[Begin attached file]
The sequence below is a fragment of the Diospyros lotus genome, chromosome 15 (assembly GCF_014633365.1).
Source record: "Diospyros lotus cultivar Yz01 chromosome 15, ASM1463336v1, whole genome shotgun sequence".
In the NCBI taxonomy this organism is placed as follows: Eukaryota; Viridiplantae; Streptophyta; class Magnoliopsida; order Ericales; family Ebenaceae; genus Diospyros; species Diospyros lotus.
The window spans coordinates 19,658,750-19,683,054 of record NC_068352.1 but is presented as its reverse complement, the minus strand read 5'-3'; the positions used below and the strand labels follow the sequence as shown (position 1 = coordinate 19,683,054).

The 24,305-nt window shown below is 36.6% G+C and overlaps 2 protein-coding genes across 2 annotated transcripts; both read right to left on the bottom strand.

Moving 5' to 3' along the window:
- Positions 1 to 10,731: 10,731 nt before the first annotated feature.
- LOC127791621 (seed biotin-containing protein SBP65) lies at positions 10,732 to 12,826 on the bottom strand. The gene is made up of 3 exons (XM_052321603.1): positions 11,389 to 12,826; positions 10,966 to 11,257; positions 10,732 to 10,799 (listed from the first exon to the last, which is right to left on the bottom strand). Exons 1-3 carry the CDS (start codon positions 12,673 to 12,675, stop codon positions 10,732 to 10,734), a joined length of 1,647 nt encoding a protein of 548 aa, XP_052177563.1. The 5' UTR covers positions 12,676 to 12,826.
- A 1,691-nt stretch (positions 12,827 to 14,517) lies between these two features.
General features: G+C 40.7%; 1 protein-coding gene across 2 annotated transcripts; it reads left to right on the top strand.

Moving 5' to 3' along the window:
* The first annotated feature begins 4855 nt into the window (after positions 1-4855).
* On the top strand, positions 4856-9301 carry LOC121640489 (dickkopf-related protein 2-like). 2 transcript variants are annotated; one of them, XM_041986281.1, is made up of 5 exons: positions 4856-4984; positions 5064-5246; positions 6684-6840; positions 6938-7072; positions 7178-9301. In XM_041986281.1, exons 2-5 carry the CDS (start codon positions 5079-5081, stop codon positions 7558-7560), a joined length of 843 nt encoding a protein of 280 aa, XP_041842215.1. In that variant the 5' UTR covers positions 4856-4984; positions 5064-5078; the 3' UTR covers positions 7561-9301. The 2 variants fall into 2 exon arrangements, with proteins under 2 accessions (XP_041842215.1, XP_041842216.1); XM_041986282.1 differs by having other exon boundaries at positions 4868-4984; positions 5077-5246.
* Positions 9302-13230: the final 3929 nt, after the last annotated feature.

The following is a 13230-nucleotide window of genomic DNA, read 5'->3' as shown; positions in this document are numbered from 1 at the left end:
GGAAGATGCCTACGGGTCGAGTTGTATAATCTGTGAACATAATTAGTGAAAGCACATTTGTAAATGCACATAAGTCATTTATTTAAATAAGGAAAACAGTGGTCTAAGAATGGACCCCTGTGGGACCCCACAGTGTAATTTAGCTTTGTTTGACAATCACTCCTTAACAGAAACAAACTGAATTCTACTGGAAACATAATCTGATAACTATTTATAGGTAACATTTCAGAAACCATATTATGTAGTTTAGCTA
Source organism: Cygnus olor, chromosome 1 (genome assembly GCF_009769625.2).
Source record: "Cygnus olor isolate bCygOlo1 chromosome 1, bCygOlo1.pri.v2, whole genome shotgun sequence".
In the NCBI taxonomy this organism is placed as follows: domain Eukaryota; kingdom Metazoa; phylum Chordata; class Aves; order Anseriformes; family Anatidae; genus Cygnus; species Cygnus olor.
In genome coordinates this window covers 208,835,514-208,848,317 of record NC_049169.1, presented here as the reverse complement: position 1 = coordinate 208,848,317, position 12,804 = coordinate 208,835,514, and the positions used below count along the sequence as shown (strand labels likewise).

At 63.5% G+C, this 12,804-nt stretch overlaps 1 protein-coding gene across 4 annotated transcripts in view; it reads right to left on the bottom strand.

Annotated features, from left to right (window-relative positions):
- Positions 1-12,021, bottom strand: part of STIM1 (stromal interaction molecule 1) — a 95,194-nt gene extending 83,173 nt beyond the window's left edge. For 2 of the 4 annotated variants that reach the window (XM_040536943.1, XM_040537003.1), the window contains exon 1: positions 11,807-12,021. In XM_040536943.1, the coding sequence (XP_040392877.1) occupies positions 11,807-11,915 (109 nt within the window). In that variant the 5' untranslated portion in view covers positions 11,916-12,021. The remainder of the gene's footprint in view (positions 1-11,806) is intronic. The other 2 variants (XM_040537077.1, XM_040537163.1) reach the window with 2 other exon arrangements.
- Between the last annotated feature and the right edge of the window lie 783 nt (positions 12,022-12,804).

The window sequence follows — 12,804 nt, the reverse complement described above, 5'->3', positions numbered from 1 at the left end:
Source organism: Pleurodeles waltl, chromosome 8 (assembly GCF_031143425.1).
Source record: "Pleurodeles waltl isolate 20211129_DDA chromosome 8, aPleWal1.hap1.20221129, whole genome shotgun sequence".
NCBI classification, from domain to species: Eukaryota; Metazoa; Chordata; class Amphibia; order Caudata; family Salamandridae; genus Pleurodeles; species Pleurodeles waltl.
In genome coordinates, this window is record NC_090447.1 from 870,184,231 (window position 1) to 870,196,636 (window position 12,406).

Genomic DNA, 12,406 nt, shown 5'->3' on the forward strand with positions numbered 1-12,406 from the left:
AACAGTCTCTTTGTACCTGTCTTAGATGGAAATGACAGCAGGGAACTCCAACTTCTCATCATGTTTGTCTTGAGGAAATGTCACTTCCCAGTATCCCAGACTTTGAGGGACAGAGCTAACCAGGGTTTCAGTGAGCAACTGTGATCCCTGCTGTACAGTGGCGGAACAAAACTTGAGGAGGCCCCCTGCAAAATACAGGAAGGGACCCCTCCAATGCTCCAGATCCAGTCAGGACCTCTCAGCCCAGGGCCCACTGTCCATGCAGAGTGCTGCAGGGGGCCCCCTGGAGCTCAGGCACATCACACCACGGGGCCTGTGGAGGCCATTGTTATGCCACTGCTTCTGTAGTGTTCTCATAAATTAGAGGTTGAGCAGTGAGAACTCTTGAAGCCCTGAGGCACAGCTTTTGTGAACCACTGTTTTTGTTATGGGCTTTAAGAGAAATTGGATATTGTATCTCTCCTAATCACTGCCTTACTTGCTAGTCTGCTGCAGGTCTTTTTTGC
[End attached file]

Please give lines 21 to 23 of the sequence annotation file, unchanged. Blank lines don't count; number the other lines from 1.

At 63.5% G+C, this 12,804-nt stretch overlaps 1 protein-coding gene across 4 annotated transcripts in view; it reads right to left on the bottom strand.

Annotated features, from left to right (window-relative positions):
- Positions 1-12,021, bottom strand: part of STIM1 (stromal interaction molecule 1) — a 95,194-nt gene extending 83,173 nt beyond the window's left edge. For 2 of the 4 annotated variants that reach the window (XM_040536943.1, XM_040537003.1), the window contains exon 1: positions 11,807-12,021. In XM_040536943.1, the coding sequence (XP_040392877.1) occupies positions 11,807-11,915 (109 nt within the window). In that variant the 5' untranslated portion in view covers positions 11,916-12,021. The remainder of the gene's footprint in view (positions 1-11,806) is intronic. The other 2 variants (XM_040537077.1, XM_040537163.1) reach the window with 2 other exon arrangements.